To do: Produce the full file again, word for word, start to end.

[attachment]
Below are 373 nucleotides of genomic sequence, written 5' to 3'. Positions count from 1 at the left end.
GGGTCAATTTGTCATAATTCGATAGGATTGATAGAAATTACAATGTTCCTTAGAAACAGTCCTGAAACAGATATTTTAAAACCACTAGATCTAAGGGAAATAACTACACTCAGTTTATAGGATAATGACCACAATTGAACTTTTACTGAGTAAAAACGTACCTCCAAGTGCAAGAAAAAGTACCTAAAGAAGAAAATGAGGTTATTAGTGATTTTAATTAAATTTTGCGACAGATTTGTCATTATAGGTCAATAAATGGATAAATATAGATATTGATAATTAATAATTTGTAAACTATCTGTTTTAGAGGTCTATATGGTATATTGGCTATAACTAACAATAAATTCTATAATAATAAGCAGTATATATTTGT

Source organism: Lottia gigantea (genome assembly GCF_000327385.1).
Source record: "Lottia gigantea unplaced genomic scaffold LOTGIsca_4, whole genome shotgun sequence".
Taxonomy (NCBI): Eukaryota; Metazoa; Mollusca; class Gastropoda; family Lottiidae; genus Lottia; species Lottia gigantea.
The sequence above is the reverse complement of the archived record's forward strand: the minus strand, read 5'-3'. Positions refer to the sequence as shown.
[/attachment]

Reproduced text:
Below are 373 nucleotides of genomic sequence, written 5' to 3'. Positions count from 1 at the left end.
GGGTCAATTTGTCATAATTCGATAGGATTGATAGAAATTACAATGTTCCTTAGAAACAGTCCTGAAACAGATATTTTAAAACCACTAGATCTAAGGGAAATAACTACACTCAGTTTATAGGATAATGACCACAATTGAACTTTTACTGAGTAAAAACGTACCTCCAAGTGCAAGAAAAAGTACCTAAAGAAGAAAATGAGGTTATTAGTGATTTTAATTAAATTTTGCGACAGATTTGTCATTATAGGTCAATAAATGGATAAATATAGATATTGATAATTAATAATTTGTAAACTATCTGTTTTAGAGGTCTATATGGTATATTGGCTATAACTAACAATAAATTCTATAATAATAAGCAGTATATATTTGT

Source organism: Lottia gigantea (genome assembly GCF_000327385.1).
Source record: "Lottia gigantea unplaced genomic scaffold LOTGIsca_4, whole genome shotgun sequence".
Taxonomy (NCBI): Eukaryota; Metazoa; Mollusca; class Gastropoda; family Lottiidae; genus Lottia; species Lottia gigantea.
The sequence above is the reverse complement of the archived record's forward strand: the minus strand, read 5'-3'. Positions refer to the sequence as shown.